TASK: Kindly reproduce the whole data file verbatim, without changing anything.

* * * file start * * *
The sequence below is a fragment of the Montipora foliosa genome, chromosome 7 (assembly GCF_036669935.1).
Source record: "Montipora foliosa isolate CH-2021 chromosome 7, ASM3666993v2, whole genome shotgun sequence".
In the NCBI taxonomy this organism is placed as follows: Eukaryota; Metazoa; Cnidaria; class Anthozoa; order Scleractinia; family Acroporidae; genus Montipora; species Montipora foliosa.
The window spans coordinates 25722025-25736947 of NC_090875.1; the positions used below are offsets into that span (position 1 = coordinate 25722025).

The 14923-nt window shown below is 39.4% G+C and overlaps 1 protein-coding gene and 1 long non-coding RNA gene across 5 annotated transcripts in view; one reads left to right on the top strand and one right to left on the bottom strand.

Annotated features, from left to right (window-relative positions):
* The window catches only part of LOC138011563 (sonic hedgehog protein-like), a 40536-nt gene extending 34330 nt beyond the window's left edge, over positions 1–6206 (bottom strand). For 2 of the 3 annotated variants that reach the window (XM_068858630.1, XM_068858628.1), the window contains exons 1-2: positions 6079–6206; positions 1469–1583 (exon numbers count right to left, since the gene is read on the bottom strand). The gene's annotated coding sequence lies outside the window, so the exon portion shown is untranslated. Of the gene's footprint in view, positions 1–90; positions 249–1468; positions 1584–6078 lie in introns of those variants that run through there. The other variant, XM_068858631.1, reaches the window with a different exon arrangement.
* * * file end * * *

The sequence below is a fragment of the Montipora foliosa genome, chromosome 7 (assembly GCF_036669935.1).
Source record: "Montipora foliosa isolate CH-2021 chromosome 7, ASM3666993v2, whole genome shotgun sequence".
In the NCBI taxonomy this organism is placed as follows: Eukaryota; Metazoa; Cnidaria; class Anthozoa; order Scleractinia; family Acroporidae; genus Montipora; species Montipora foliosa.
The window spans coordinates 25722025-25736947 of NC_090875.1; the positions used below are offsets into that span (position 1 = coordinate 25722025).

The 14923-nt window shown below is 39.4% G+C and overlaps 1 protein-coding gene and 1 long non-coding RNA gene across 5 annotated transcripts in view; one reads left to right on the top strand and one right to left on the bottom strand.

Annotated features, from left to right (window-relative positions):
* The window catches only part of LOC138011563 (sonic hedgehog protein-like), a 40536-nt gene extending 34330 nt beyond the window's left edge, over positions 1–6206 (bottom strand). For 2 of the 3 annotated variants that reach the window (XM_068858630.1, XM_068858628.1), the window contains exons 1-2: positions 6079–6206; positions 1469–1583 (exon numbers count right to left, since the gene is read on the bottom strand). The gene's annotated coding sequence lies outside the window, so the exon portion shown is untranslated. Of the gene's footprint in view, positions 1–90; positions 249–1468; positions 1584–6078 lie in introns of those variants that run through there. The other variant, XM_068858631.1, reaches the window with a different exon arrangement.